A letter to the editor in June 13 edition of the Payson Roundup was erroneous and needs correcting.
The letter was from Glenn Smith (GS) ... a frustrated teacher/mentor whose pupil did not meet the criteria for CFO as judged by a panel of experts whose financial background equated to hundreds of years.
His comments about his replacement, Debra Galbraith, are way out of line.
In the letter he starts by agreeing with a Roundup editorial of the prior week that the town has a financial problem ... in that he is right. But, this problem was not created by CFO Debra Galbraith, it is a state and national problem passed on to towns and cities.
He implies she did not sound the warning ... in this he is wrong. She was sounding the alarms and pushing the state for accurate numbers months ago but we were not supplied the real numbers until late April.
The Roundup stated that Debra inherited a poor accounting system and Glenn takes issue with this ...
He states: "The system in existence at that time was fully capable of producing financial data monthly as required."
The system was capable of producing information but not easily ... it was a bad system that even GS acknowledged. Regarding reports to the council ... this was an ongoing problem when he was there. Getting information that was understandable from him was very difficult.
He states: "She was given access to this data before I (GS) left."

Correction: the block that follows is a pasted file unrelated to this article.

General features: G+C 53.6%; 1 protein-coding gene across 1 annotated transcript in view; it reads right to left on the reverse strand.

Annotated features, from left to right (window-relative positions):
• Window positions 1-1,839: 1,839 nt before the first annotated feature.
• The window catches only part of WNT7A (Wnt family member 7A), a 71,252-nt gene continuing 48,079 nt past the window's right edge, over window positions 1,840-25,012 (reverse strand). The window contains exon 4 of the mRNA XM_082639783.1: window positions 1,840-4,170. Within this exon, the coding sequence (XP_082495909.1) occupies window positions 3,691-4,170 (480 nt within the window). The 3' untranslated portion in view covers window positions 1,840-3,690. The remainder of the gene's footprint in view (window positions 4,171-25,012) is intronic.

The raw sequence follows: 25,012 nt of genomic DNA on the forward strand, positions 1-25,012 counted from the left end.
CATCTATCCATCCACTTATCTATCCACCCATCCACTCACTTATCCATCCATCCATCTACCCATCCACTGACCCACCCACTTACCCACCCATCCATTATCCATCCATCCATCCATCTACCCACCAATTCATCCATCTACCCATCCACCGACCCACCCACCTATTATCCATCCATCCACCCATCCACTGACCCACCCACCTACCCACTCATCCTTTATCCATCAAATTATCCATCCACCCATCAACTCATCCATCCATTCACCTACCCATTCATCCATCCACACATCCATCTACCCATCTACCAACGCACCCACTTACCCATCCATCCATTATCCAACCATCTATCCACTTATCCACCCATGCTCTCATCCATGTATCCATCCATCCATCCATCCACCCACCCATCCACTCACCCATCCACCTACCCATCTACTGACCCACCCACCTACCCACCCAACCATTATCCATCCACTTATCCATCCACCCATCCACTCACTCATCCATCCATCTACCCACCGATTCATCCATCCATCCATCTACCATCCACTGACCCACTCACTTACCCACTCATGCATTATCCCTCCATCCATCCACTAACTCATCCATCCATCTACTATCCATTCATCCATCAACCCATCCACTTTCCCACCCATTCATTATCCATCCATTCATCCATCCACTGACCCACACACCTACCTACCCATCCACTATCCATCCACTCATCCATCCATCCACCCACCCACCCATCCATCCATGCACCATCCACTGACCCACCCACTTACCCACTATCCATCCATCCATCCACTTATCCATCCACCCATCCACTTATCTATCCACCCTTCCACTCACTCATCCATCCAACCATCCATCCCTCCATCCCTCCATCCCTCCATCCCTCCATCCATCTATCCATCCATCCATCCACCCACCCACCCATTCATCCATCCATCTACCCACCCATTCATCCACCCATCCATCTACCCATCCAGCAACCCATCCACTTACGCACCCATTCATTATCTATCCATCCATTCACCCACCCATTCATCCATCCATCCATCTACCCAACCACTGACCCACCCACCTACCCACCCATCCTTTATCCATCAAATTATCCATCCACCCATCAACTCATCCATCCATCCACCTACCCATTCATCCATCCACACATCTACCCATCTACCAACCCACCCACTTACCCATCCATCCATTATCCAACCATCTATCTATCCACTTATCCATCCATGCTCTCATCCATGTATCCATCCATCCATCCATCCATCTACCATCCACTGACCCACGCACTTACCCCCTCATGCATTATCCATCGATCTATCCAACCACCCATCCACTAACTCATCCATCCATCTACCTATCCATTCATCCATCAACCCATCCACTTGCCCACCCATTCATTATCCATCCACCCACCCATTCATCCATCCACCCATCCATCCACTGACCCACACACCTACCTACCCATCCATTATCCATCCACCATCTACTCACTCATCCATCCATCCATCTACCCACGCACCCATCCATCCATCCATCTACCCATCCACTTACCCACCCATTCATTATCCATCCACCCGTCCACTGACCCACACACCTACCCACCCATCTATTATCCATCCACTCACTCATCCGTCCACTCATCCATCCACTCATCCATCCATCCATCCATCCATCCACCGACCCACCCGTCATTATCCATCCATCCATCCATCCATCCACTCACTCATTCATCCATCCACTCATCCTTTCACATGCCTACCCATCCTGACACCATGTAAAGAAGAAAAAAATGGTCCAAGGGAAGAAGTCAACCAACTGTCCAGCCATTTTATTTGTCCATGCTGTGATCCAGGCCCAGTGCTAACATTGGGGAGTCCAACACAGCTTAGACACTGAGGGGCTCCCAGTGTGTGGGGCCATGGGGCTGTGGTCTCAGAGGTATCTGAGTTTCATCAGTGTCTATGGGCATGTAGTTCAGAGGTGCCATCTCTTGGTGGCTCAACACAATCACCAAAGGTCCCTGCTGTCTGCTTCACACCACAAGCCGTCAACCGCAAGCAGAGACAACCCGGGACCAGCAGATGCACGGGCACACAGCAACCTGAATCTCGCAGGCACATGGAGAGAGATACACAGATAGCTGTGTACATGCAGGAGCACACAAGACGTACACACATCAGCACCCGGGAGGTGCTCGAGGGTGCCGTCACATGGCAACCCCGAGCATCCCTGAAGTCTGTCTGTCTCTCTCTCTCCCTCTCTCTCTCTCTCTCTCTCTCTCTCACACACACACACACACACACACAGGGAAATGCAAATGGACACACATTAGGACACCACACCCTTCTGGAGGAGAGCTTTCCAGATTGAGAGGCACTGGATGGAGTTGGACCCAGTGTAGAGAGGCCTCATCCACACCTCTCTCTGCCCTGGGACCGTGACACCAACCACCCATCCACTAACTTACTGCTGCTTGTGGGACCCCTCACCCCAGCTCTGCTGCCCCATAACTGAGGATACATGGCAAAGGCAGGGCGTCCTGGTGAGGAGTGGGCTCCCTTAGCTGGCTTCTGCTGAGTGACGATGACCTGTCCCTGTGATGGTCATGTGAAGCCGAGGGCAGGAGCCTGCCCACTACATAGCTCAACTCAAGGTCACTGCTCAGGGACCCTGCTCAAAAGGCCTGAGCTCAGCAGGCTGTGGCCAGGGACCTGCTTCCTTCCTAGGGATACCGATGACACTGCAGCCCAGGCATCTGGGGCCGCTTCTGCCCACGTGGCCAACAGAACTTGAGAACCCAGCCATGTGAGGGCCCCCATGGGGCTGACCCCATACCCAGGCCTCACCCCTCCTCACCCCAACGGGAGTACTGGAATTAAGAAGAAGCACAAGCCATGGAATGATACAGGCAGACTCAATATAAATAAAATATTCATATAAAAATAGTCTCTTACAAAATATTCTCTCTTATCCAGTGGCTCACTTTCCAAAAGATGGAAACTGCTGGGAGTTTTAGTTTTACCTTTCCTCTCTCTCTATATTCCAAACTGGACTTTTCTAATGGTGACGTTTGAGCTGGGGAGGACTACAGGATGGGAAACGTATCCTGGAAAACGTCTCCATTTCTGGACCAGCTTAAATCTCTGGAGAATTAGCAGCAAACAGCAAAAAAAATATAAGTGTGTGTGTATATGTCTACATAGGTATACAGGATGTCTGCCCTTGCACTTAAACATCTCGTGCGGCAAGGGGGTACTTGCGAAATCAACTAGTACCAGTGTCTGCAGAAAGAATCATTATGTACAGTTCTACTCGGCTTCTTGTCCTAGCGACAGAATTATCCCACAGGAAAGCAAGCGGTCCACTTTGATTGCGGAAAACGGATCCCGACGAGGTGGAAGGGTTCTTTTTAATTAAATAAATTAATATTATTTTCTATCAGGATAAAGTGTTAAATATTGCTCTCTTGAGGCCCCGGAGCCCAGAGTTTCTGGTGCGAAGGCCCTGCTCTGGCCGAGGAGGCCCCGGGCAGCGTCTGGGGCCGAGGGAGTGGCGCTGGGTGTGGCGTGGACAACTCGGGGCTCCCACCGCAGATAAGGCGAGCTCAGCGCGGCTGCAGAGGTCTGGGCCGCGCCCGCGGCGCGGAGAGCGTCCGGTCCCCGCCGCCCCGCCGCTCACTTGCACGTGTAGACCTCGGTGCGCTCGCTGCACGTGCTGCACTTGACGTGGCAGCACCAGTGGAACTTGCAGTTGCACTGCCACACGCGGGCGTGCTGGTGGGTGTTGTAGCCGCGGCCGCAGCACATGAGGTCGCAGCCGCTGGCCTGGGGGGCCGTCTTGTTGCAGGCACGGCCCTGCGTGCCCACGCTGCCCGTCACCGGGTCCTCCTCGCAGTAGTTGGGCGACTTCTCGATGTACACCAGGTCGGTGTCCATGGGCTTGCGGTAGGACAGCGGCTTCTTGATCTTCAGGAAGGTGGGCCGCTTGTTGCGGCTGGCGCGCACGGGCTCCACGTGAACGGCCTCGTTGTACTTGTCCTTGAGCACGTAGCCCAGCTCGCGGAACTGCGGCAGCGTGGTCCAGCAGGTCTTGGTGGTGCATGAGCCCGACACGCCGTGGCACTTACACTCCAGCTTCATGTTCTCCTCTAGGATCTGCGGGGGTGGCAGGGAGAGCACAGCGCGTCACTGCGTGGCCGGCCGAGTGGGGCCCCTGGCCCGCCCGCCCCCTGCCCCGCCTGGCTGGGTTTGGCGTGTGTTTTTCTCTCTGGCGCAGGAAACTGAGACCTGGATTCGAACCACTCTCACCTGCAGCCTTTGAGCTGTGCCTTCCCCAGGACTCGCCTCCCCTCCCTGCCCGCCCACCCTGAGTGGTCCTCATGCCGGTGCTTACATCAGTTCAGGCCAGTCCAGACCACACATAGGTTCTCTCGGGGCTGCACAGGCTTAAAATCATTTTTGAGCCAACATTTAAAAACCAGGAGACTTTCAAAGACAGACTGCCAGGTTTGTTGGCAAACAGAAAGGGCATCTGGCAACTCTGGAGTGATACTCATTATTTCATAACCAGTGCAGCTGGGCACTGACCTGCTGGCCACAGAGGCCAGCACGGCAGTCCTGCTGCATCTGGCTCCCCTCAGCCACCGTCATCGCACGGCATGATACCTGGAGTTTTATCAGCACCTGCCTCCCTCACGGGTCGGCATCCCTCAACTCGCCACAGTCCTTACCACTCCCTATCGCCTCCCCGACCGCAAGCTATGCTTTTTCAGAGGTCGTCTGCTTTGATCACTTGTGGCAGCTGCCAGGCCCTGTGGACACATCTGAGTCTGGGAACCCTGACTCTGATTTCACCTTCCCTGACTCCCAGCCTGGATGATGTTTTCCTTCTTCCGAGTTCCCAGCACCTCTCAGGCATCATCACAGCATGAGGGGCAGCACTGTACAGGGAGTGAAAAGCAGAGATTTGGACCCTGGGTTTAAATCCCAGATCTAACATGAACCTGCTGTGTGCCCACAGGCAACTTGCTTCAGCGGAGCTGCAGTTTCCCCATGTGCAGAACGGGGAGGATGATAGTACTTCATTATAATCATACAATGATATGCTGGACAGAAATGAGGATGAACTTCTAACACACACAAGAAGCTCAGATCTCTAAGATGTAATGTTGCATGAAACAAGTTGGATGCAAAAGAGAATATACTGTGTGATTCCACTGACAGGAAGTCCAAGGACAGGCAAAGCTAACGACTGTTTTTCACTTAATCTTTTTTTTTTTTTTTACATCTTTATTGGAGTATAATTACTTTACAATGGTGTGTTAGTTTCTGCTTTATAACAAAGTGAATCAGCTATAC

The idea of bringing her on early was to allow an orderly transition. However,ecause GSas angry that his hand-picked successor was not chosen, heid not let her interact and did nothare information resulting in the misuse of her time and talents.
He then gets into a vicious attack charging ... "The town manager and chief fiscal officer (CFO) of any town or city is totally responsible for the monitoring and reporting on the financial condition of their municipality." ... "Failure to do so is a dereliction of duty and responsibility." ... "She had very capable staff in her deputy CFO who knew how to extract the information needed in a timely manner and produce monthly reports."
The deputy CFO he refers to was the person he had hand-picked for the job. She applied for the CFO position but was determined to be less qualified than Debra. After not being selected, her performance was less than expected. Regarding her ability to produce reports ... if she could, why were they not produced?
He further states: "Debra, as town manager and CFO, failed and/or refused to use all of the resources available to her."
He is making this statement in a vacuum, he was not there. I was, and that is not what I observed. In fact, she greatly improved the system and supplied much-improved information.
In conclusion, he praises himself for the fine job done. Yes, he did a good job, but all was not well. If he had put into place a real "Rainy Day Fund" (which puts dollars away during the good years for use in the bad with the council only able to interact with the fund in a true emergency and with a super majority vote) the town would not be facing the problem they currently are facing.